Studying? You probably should turn off the music

12 February 2014

Above: Image © istockphoto/Wavebreak

Can you completely focus on tough math problems with the comforting voice of Justin Bieber in your ear? Or do you breeze through essay writing with the constant encouragement of Beyoncé, Rihanna, or Chris Brown? But when the time comes to take a test or an exam, does your mind go blank and you completely forget all the facts and figures you spent hours studying?

On the one hand, the idea that listening to music while studying can have negative effects on test performance is supported by Ivan Pavlov’s theory of classical conditioning. On the other hand, a recent study by researchers in Wales has shown a link between listening to music while studying and performing poorly on tests.

Fast fact: The Nobel Prize Ivan Pavlov received in 1904 was for his research on the human digestive system, not on dogs and classical conditioning.You might have heard the expression “Pavlovian response” or “Pavlovian conditioning”. They refer to the work and theories of Ivan Pavlov (1849-1936), a pioneering Russian psychologist and Nobel laureate in medicine.

By experimenting on dogs, Pavlov showed how animals can be conditioned (trained) to automatically react to certain stimuli (signals) from the environment.

Pavlov began his experiments after noticing that when his dogs saw their food, they immediately started drooling. Salivating when you see food is a natural reflex that increases the number of enzymes in your mouth, which help you digestion starches and fats. This is referred to as an unconditioned response (UR). The food is referred to as an unconditioned stimulus (US). The US and UR occur naturally with no training.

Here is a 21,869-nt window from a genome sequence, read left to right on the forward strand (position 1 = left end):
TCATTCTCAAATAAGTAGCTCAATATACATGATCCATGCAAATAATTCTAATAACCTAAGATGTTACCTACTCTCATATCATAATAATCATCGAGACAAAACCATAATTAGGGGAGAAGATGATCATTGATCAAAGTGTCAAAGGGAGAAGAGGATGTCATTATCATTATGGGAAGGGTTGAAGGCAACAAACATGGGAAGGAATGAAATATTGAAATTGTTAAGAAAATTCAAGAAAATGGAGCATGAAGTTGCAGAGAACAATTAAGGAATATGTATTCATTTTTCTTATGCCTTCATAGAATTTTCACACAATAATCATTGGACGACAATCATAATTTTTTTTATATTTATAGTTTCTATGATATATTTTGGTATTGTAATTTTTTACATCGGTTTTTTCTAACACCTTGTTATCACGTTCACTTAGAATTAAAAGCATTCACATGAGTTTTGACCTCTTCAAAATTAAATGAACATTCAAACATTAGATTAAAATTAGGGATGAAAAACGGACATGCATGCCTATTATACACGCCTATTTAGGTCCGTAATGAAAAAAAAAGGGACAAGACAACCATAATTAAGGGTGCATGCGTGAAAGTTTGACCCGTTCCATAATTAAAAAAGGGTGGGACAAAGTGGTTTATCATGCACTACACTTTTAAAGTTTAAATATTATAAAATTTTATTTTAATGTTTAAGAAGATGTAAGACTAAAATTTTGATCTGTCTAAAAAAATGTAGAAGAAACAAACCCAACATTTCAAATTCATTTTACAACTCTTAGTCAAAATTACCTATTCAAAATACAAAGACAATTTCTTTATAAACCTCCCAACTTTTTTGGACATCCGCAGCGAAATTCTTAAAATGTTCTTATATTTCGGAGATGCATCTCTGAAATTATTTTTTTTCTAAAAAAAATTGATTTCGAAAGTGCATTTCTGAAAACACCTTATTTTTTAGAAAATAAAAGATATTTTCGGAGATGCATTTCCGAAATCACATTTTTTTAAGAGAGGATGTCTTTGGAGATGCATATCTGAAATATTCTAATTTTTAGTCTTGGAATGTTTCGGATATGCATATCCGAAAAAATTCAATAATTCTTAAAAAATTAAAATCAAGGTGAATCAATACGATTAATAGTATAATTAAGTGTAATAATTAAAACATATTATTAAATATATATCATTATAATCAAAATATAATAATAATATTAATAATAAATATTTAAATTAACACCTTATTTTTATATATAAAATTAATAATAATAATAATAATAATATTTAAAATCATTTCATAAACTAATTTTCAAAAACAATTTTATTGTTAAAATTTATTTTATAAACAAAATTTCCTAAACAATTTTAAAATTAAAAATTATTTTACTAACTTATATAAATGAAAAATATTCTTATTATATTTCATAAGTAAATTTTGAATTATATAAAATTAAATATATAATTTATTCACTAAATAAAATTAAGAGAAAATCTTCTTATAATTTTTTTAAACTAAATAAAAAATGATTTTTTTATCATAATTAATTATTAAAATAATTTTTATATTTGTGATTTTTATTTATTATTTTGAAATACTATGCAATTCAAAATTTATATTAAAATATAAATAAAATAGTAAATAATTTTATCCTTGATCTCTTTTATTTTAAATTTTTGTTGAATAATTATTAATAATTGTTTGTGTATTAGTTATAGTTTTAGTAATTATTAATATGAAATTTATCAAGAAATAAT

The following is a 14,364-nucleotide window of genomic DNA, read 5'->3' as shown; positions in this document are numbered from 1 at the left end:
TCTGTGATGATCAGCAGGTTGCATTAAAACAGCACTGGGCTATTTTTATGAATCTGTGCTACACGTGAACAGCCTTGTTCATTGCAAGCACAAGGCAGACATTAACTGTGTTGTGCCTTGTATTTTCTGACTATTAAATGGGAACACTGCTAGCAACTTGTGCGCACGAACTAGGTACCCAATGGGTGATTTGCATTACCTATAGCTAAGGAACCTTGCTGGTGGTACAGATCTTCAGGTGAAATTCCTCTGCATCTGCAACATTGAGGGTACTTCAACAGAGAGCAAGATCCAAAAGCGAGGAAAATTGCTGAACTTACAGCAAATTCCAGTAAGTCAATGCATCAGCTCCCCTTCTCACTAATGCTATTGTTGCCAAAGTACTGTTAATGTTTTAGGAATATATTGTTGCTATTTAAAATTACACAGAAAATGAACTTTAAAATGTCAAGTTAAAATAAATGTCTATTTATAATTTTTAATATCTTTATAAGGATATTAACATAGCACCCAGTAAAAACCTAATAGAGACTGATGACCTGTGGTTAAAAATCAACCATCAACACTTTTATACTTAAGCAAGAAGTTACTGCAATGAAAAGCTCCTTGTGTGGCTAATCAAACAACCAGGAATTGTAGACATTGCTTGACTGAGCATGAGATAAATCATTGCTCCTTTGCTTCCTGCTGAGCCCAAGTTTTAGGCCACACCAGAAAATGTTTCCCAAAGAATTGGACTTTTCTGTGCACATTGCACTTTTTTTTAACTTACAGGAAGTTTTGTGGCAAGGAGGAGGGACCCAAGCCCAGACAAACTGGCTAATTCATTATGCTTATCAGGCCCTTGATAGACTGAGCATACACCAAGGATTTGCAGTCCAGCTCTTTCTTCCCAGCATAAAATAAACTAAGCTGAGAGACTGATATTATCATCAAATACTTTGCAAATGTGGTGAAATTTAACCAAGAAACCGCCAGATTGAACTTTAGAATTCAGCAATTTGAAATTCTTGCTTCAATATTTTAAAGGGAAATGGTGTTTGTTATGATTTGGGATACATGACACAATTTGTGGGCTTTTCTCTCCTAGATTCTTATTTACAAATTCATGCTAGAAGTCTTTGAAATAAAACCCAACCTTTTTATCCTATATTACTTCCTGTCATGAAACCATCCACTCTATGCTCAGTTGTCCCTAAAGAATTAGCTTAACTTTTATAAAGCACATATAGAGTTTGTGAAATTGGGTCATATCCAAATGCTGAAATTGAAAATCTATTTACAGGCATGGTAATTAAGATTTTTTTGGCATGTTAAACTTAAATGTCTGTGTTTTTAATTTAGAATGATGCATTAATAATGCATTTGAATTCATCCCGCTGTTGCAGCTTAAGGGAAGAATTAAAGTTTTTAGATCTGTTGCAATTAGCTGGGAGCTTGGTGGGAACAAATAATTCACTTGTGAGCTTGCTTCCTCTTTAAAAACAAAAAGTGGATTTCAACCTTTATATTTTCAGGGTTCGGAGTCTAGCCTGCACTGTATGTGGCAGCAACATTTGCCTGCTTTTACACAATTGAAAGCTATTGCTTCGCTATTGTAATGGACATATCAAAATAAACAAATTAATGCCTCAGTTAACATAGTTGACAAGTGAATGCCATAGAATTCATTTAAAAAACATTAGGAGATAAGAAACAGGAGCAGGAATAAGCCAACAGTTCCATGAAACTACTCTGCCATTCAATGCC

Classical conditioning came into play when Pavlov started ringing a bell before bringing out the dogs’ food. Over time, the dogs started drooling as soon as they heard the bell, before they even caught sight of the food! Pavlov described a response that is learned (salivating to the sound of a bell) as a conditioned response (CR). He called the stimulus that triggers a CR (the sound of the bell) a conditioned stimulus (CS).

Pavlov’s experiments may have important implications for how you study. Cues in your environment condition your mind and body. So if you’re used to studying with music, your brain learns to naturally focus on whatever you’re learning when music is playing. And since there’s no background music when you take a test, your brain may have a harder time focusing on the task at hand because it has learned to operate optimally when music is playing.

Fast fact: Classical conditioning techniques are used to treat patients with phobias, and sometimes even allergies!

Of course, along with the effects of classical conditioning, listening to music can also be just plain distracting. In this vein, Nick Perham, a researcher at Cardiff Metropolitan University, has studied the effects of listening to music while preforming cognitive tasks.

One of Perham’s experiments looked at serial recall, by measuring participants’ ability to recall a list of eight consonants in a specific order. Comparing results from five different sound environments, Perham found that participants performed best in quiet environments. He therefore recommends that, “to reduce the negative effects of background music when recalling information in order, one should…perform the task in quiet”.

Ultimately, there are at least two possible reasons why listening to music while studying is a bad idea. You may actually be training your brain to perform badly during tests, when music isn’t playing. And studying in a quiet environment will probably help you work more efficiently, especially if there is information you need to memorize. So even if you like their music, Justin, Beyoncé, Rihanna, and Chris are not particularly good study buddies.


Classical Conditioning (Saul McLeod, Simply Psychology)

Some Practical Applications of Classical Conditioning (Yael Niv, Princeton University) ."

Ivan Petrovich Pavlov (Lotta Fredholm,

Research proves that silence can be golden (Nick Perham, Cardiff Metropolitan University)


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